Glaxo Dismisses Avandia Liver Failure Risk

Following a petition filed last week by the consumer advocacy group Public Citizen, which called for an Avandia recall due to a risk of liver failure and other life-threatening injuries, GlaxoSmithKline has issued a statement dismissing the claim that there are liver safety issue caused by side effects of Avandia.

Public Citizen filed the petition calling for the ban of Avandia after identifying at least 14 cases of liver failure, including 12 deaths, associated with the drug in the FDA Adverse Event Report System. They also pointed to prior studies, which have linked the use of Avandia with an increased risk of heart attacks, heart related death and other potentially life-threatening injuries.

GlaxoSmithKline received approval from the FDA to begin marketing Avandia (rosiglitazone) in 1999 for treatment of type 2 diabetes, and it quickly grew into a worldwide best-seller, with annual sales exceeding $2 billion.

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Avandia prescriptions have been falling steadily since May 2007, when a meta-analysis was published in the New England Journal of Medicine suggesting that Avandia increases the risk of heart attacks and heart related deaths.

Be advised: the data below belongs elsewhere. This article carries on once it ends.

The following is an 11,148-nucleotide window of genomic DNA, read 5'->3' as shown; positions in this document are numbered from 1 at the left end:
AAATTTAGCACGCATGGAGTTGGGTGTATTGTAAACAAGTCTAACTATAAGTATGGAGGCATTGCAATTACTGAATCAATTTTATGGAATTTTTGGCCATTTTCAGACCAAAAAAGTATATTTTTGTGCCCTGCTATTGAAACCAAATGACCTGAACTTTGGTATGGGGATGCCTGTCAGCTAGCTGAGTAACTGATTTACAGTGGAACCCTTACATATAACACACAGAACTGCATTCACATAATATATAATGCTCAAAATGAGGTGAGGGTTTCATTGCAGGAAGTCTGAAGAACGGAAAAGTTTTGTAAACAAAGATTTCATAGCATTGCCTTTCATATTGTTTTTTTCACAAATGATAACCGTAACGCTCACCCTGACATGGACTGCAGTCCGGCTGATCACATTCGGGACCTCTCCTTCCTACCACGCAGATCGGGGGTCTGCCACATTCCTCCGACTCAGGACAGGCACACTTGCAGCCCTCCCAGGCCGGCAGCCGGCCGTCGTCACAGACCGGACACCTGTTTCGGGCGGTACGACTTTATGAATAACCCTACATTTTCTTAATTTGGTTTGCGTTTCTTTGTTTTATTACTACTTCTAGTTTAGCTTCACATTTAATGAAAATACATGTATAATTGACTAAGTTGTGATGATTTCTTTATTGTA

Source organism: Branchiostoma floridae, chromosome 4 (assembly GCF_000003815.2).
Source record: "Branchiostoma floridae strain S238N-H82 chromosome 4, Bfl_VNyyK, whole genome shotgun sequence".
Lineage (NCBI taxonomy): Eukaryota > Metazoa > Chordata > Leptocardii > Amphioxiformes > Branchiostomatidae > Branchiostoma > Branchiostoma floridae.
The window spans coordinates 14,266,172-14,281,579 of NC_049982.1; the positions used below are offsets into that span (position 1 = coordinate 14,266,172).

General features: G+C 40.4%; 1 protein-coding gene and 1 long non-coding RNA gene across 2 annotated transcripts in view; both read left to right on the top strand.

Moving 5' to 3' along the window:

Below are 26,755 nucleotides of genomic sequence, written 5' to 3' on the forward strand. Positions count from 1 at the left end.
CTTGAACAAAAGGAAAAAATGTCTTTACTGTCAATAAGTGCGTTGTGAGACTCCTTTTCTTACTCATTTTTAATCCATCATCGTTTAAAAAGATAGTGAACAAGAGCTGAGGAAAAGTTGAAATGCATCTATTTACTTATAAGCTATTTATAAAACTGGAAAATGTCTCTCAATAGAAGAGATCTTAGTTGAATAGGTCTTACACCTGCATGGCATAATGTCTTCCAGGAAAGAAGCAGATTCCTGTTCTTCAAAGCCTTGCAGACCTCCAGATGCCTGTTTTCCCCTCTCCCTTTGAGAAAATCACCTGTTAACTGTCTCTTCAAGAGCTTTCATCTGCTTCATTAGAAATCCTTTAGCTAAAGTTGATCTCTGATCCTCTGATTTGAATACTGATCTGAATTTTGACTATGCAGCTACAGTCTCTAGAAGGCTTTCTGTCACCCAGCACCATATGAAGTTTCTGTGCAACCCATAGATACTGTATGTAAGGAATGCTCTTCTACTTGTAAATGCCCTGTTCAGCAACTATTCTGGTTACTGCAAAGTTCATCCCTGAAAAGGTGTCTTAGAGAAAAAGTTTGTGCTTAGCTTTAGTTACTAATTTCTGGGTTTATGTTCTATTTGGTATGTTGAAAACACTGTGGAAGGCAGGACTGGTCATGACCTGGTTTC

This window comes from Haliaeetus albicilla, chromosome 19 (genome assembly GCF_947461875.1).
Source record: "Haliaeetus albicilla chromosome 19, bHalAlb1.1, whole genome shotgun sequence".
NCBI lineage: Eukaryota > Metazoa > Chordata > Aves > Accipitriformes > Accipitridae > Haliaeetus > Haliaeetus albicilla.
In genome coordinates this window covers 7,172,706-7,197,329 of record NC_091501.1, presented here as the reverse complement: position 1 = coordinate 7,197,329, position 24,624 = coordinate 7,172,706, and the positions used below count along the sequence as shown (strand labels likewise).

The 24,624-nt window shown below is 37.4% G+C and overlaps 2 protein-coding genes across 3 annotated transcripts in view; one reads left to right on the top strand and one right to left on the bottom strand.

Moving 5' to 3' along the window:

Since that time, the FDA has added a black box warning to the drug about the potential Avandia heart attack risk, the American Diabetes Association has dropped Avandia from their list of recommended treatments for type 2 diabetes and many experts have questioned the continued use of the Avandia.

Glaxo has been fighting to defend their once-blockbuster drug, insisting that it remain on the market. Despite the mounting evidence that the risks of Avandia outweigh the benefits, Glaxo issued a statement on October 30, 2008, reaffirming their support of the safety and efficacy of Avandia, and indicating that the current warning label is sufficient.

“On a continual basis, an external Hepatic Safety Board reviews any adverse event report received by GSK of liver failure, liver related deaths and liver transplants for possible relationships to AVANDIA,” wrote the drug maker in the press release. “As recently as July 2008, this panel of experts continued to endorse a favorable hepatic safety profile for Avandia.”

Following the publication of the May 2007 study by the New England Journal of Medicine about the Avandia heart risks, Glaxo made similar statements to the media calling the concerns an “overreaction”.

A few months later, reports surfaced about actions Glaxo took to silence critics who voiced concerns about the heart effects of Avandia, including attempts to intimidate and pressure independent scientists who spoke out.

According to a November 2007 report from the U.S. Senate Finance Committee, Dr. John Buse has indicated that Glaxo pressured him to retract statements he made as early as 1999 about potential heart risks associated with Avandia.

Glaxo currently faces hundreds of Avandia lawsuits filed by users of the type 2 diabetes drug who have suffered heart attacks, liver failure, congestive heart failure, vision loss, bone fractures and death.


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